A New York Post blogger criticizing a government program that provides cell phones and monthly minutes free of charge to low-income individuals baselessly stated that free cell phones are now a "civil right." Despite that phrase appearing nowhere in the news article the Post linked to, the meme has traveled through the right-wing media, including one segment on Fox & Friends that contained several falsehoods about the program.
Phrase Begins in NY Post Blog
NY Post: "Pennsylvanians On Public Assistance Now Have A New 'Civil Right' -- Free Cell Phones." From an August 1 post on the New York Post blog Capitol Punishment:
Pennsylvanians on public assistance now have a new 'civil right' -- free cell phones. Meanwhile, the rest of us get to pay higher cell bills as a result.
Recently, a federal government program called the Universal Service Fund came to the Keystone State and some residents are thrilled because it means they can enjoy 250 minutes a month and a handset for free, just because they don't have the money to pay for it. Through Assurance Wireless and SafeLink from Tracfone Wireless these folks get to reach out and touch someone while the cost of their service is paid for by everyone else. You see, the telecommunications companies are funding the Universal Service Fund to the tune of $4 billion a year because the feds said they have to and in order to recoup their money, the companies turn around and hike their fees to paying customers. But those of use paying for the free service for the poor, should be happy about this infuriating situation, says Gary Carter, manager of national partnerships for Assurance, because "the program is about peace of mind." Free cell service means "one less bill that someone has to pay, so they can pay their rent or for day care...it is a right to have peace of mind," Cater explained. [Abby W. Schachter, New York Post, 8/1/11]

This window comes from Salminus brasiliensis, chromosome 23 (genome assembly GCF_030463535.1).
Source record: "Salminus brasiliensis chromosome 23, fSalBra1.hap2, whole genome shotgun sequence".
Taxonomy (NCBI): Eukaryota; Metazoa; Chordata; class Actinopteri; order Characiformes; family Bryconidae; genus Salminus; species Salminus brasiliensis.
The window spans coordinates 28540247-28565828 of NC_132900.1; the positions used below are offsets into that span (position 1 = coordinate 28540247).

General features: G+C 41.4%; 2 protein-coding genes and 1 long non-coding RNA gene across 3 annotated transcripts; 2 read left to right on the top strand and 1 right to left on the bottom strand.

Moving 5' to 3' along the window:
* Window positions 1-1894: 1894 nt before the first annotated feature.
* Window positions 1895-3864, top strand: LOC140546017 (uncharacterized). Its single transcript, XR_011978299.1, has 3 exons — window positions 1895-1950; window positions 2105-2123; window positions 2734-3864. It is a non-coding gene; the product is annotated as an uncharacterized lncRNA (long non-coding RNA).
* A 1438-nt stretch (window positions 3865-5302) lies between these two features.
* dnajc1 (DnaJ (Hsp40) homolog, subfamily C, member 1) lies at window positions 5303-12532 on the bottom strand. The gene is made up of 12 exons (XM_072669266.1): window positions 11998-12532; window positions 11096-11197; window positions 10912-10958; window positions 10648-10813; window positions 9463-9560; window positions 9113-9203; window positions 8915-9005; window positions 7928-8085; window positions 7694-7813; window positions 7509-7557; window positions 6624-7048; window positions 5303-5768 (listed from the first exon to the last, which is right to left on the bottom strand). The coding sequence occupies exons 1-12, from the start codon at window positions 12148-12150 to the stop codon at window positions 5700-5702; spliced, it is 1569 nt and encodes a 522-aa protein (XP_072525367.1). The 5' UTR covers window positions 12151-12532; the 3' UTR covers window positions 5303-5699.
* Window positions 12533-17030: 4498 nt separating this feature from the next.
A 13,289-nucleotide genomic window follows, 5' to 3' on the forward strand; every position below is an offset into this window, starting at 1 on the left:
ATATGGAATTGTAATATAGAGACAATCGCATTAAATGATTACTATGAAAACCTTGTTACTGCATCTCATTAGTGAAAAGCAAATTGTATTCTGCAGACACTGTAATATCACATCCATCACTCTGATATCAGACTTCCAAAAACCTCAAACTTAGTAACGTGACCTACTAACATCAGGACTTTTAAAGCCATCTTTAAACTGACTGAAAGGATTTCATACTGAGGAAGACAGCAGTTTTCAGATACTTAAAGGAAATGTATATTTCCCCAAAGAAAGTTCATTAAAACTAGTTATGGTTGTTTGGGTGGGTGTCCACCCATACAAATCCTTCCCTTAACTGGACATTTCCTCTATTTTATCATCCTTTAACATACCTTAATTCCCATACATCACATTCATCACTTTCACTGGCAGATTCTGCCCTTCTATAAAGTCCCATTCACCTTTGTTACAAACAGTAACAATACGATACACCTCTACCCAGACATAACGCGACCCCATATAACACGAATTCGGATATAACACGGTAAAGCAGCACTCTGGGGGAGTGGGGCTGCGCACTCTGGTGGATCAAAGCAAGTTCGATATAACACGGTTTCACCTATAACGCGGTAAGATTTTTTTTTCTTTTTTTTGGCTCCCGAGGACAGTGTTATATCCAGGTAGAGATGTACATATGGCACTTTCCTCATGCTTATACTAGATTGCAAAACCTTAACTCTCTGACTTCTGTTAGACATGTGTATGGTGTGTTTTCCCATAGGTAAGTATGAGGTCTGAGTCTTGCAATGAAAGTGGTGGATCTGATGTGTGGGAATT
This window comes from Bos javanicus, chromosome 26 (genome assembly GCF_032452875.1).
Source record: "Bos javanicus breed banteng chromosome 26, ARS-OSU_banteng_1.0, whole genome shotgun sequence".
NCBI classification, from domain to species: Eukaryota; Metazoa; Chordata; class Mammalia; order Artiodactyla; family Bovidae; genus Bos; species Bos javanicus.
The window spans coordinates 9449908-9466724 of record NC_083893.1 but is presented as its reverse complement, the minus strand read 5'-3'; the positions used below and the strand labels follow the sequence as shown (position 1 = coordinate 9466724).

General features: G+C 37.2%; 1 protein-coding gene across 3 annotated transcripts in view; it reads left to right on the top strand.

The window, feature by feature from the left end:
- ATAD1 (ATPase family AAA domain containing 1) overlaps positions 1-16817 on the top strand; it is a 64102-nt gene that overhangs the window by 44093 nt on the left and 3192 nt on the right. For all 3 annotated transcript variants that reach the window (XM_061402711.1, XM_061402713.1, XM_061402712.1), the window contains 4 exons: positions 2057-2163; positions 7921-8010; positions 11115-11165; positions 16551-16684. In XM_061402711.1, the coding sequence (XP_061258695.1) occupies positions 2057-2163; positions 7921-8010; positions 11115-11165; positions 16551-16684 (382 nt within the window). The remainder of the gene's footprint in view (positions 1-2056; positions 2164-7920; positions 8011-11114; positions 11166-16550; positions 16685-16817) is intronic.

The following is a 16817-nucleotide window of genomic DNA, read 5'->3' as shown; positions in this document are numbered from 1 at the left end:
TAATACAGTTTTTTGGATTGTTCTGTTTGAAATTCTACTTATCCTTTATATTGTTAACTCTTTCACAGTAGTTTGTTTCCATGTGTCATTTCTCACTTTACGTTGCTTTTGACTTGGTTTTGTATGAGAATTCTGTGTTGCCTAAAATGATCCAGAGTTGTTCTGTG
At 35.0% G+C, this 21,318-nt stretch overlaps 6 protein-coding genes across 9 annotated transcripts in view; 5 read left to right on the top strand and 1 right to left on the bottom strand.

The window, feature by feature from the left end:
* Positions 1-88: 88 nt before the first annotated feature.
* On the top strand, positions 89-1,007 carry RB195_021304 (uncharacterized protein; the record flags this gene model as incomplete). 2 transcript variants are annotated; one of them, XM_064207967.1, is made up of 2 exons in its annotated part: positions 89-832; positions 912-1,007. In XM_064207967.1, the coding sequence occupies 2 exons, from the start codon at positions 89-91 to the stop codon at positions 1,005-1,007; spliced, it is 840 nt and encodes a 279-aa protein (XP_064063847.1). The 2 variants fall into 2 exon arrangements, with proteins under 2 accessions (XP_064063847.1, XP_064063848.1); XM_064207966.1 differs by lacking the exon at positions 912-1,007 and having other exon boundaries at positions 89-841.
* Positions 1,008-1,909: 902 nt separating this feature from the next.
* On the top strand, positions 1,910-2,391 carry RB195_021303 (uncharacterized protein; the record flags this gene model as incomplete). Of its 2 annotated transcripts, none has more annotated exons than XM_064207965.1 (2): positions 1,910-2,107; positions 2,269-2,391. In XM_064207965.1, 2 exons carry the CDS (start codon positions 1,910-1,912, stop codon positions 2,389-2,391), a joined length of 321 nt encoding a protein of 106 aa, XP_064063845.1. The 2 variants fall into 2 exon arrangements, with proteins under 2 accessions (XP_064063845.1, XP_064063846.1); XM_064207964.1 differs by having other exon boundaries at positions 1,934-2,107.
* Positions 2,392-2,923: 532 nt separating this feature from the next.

Article NY Post Links To Does Not Use The Phrase "Civil Right." The article from the Pittsburgh Tribune-Review discussing the program did not call owning a cell phone a "civil right," nor did it quote anyone using that term. [Pittsburgh Tribune-Review, 4/1/11]
"Civil Right" Phrase Travels Through Fox And The Blaze
Fox News On-Screen Text: "Debate Over Whether Free Cell Phones Should Be A Civil Right." During an August 3 segment on America Live discussing the program, the on-screen text displayed the "civil right" phrasing. [Media Matters, 8/3/11]
Fox & Friends Segment On Program Uses "Civil Right" Phrasing. During a segment on Fox & Friends on August 4, guest host Dave Briggs, discussing the program coming to Pennsylvania, said that "a cell phone now in the state of Pennsylvania is a civil right." Andrew Napolitano closed the segment by saying that it "used to be that rights were things like speech, and travel, and religion. In Pennsylvania, it's a cell phone." [Fox News, Fox & Friends, 8/4/11]
Fox Nation Promotes Fox & Friends Segment. On August 4, Fox Nation posted a clip of Napolitano's segment, with the title "Is a Cell Phone a Civil Right?" [Fox Nation, 8/4/11]
The Blaze Uses Headline: "Are Cell Phones A Civil Right? In Penn., Apparently Yes." Glenn Beck's The Blaze quoted from the Post op-ed and used the "civil right" phrasing in its headline. [The Blaze, 8/4/11]
Fox & Friends Segment Is Also Full Of Falsehoods